Security Bulletin #101
Malwaresearch – A command line tool to find malware on Openmalware.org
The tool was developed to facilitate and speed up the process of finding and downloading malware samples via the command line interface. The API provided by the two major malware dump sites (openmalware.org and malwr.com) were used in a script that’s simple and pretty straightforward, which allows users to query information pertaining to malware, such as: Name, MD5, SHA-1, SHA-256, download the desired malware sample file, and even compare its digital signature (hash) with the ones present in the dumps in question. The next mission is to do the same using malwr.com, MalShare, MalwareBlacklist, Malware.lu’s AVCaesar from command line malware samples submission, to hash comparison and research.
Another critical Windows RCE vulnerability discovered
Security experts at Google Project Zero team have discovered another critical remote code execution (RCE) vulnerability in Microsoft Windows OS, but this time the hackers defined it as the worst Windows RCE in recent memory. No further details of the Windows RCE vulnerability were provided because of the 90-day security disclosure deadline to any company to solve the problem in their solutions and publicly disclose it. The experts only revealed the following information on the Windows RCE vulnerability: The PoC exploit the Project Zero team has developed works against default Windows installations. The Windows RCE vulnerability could be exploited by a remote attacker. The attack is “wormable,” capability to spread itself.
How to protect against spear phishing attacks
A recent report (PDF) on cybercrime incidents in India done by EY highlighted how cyber thieves are scouring employees’ social media postings for information to use in phishing attacks. Cyber-incidents are growing at an “alarming rate,” according to the report. But they must be growing like mushrooms in the dark, given that only 22% of respondents said they were confident about their organizations’ ability to detect incidents within 48 hours. When it comes to stopping those incidents from happening in the first place, it would be great if companies could erase themselves from social media, which is a fertile place for those spores to land: nearly 90% of 160 top execs interviewed for the report pegged social media as a major source of cyber-attacks. Employees post extensive details regarding their work profile on social networking websites. These social media platforms act as a gold mine for cybercriminals to identify and target key individuals for a successful breach.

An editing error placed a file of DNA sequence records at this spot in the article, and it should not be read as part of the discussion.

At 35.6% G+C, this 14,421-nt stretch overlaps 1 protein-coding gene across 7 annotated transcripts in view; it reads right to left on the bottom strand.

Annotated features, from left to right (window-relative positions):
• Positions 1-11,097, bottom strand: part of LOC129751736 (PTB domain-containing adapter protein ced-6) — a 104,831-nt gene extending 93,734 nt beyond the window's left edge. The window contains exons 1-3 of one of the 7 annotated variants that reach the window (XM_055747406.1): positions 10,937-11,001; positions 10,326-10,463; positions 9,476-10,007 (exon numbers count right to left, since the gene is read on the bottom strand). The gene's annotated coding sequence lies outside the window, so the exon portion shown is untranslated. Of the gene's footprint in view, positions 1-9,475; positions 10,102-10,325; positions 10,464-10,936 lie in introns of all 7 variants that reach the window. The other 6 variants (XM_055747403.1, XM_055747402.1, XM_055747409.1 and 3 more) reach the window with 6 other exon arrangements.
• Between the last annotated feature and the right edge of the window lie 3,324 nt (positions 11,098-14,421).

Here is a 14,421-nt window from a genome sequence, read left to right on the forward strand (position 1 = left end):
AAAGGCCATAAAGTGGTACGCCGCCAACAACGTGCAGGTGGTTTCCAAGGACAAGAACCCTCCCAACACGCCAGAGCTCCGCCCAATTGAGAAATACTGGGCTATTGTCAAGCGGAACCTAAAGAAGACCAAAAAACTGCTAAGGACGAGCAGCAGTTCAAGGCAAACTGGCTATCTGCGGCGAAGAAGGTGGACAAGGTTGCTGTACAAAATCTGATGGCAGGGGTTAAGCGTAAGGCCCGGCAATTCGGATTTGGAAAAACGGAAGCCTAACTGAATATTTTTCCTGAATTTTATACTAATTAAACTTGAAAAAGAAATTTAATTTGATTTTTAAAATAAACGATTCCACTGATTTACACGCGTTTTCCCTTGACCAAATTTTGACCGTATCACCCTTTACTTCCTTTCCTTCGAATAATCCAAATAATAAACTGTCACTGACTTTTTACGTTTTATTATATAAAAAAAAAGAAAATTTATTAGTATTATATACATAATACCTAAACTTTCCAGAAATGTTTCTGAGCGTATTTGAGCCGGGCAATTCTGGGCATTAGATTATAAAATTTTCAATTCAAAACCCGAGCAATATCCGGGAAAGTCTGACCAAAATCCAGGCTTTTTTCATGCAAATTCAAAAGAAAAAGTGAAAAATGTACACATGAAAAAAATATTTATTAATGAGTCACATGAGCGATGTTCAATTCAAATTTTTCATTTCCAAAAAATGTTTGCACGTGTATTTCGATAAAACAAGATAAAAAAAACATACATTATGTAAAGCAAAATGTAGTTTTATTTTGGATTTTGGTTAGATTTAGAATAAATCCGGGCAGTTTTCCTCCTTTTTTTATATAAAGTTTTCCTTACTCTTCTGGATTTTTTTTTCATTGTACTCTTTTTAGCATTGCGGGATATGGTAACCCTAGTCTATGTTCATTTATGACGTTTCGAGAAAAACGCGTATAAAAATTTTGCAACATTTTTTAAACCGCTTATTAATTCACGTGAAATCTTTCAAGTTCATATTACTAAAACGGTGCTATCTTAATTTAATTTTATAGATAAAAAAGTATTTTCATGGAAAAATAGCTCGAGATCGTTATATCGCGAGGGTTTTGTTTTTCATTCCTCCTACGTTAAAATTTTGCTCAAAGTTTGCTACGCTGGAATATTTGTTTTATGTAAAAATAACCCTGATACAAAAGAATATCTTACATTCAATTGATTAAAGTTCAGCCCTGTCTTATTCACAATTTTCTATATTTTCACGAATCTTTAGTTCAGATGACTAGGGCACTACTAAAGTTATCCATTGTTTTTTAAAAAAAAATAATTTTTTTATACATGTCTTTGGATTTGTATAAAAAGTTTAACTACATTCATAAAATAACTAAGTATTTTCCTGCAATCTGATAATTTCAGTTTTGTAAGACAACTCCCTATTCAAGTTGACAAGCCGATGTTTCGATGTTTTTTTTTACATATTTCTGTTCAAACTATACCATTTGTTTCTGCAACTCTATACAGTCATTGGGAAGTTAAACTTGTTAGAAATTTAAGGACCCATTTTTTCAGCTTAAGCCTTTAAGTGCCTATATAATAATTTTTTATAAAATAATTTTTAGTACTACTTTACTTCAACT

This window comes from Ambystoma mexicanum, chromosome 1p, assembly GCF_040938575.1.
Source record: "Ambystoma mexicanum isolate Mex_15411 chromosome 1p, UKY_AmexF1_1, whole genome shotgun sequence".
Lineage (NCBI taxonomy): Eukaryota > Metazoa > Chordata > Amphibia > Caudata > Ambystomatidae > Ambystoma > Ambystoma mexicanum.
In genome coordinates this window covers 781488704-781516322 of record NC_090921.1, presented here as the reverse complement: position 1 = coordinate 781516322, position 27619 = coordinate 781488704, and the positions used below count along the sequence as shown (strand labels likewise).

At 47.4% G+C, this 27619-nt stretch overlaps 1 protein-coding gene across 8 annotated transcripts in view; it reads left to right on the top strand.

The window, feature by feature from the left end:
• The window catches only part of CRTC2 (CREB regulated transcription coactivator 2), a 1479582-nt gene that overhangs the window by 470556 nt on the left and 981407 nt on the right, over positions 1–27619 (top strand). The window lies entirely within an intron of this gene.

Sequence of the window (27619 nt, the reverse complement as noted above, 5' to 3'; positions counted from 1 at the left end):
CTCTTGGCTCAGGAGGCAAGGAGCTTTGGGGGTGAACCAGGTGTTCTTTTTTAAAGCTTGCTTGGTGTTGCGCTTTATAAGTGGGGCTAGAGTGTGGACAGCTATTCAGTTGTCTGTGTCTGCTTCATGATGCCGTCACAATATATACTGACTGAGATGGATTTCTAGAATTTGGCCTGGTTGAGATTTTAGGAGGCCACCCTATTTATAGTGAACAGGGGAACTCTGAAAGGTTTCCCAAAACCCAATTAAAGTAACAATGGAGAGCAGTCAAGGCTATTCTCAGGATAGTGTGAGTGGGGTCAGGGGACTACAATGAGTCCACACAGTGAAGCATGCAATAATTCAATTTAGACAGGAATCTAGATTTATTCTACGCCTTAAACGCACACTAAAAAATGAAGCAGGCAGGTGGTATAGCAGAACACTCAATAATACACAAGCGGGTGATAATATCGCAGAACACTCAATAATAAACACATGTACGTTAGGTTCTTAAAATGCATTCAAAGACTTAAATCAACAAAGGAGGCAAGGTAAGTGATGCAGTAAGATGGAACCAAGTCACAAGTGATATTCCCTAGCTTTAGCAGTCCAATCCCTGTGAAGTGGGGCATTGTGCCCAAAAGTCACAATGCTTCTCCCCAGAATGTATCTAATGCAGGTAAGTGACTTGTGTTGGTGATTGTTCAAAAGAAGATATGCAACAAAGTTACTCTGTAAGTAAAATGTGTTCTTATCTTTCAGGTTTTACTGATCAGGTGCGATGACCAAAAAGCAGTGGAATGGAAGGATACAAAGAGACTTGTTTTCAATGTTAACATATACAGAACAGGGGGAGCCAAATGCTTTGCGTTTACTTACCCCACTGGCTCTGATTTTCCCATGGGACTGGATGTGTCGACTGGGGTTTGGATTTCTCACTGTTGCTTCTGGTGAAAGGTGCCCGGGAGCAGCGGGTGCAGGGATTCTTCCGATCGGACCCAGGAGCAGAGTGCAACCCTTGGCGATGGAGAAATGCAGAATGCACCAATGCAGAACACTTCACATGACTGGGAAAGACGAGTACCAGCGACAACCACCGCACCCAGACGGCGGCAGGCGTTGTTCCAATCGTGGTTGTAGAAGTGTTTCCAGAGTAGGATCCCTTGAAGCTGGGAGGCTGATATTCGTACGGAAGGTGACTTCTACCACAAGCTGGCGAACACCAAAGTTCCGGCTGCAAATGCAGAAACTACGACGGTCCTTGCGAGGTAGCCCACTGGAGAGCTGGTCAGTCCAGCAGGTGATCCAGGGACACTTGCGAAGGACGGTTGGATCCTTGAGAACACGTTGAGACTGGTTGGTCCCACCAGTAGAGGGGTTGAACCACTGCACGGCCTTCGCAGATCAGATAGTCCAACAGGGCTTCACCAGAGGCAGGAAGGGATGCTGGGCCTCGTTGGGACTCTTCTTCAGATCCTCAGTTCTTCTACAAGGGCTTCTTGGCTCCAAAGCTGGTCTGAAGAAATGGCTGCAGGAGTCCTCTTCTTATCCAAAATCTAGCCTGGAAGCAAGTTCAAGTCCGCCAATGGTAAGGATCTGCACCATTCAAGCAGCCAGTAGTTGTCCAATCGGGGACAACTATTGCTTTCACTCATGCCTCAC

CERTFR-2017-ALE-008 : Vulnérabilité dans RDP pour Microsoft Windows XP et Windows Server 2003 (14 avril 2017)
CERTFR-2017-ALE-006 : Multiples vulnérabilités dans Siemens RUGGEDCOM ROX I (29 mars 2017)
CERTFR-2017-ALE-005 : Vulnérabilité dans les commutateurs Cisco (20 mars 2017)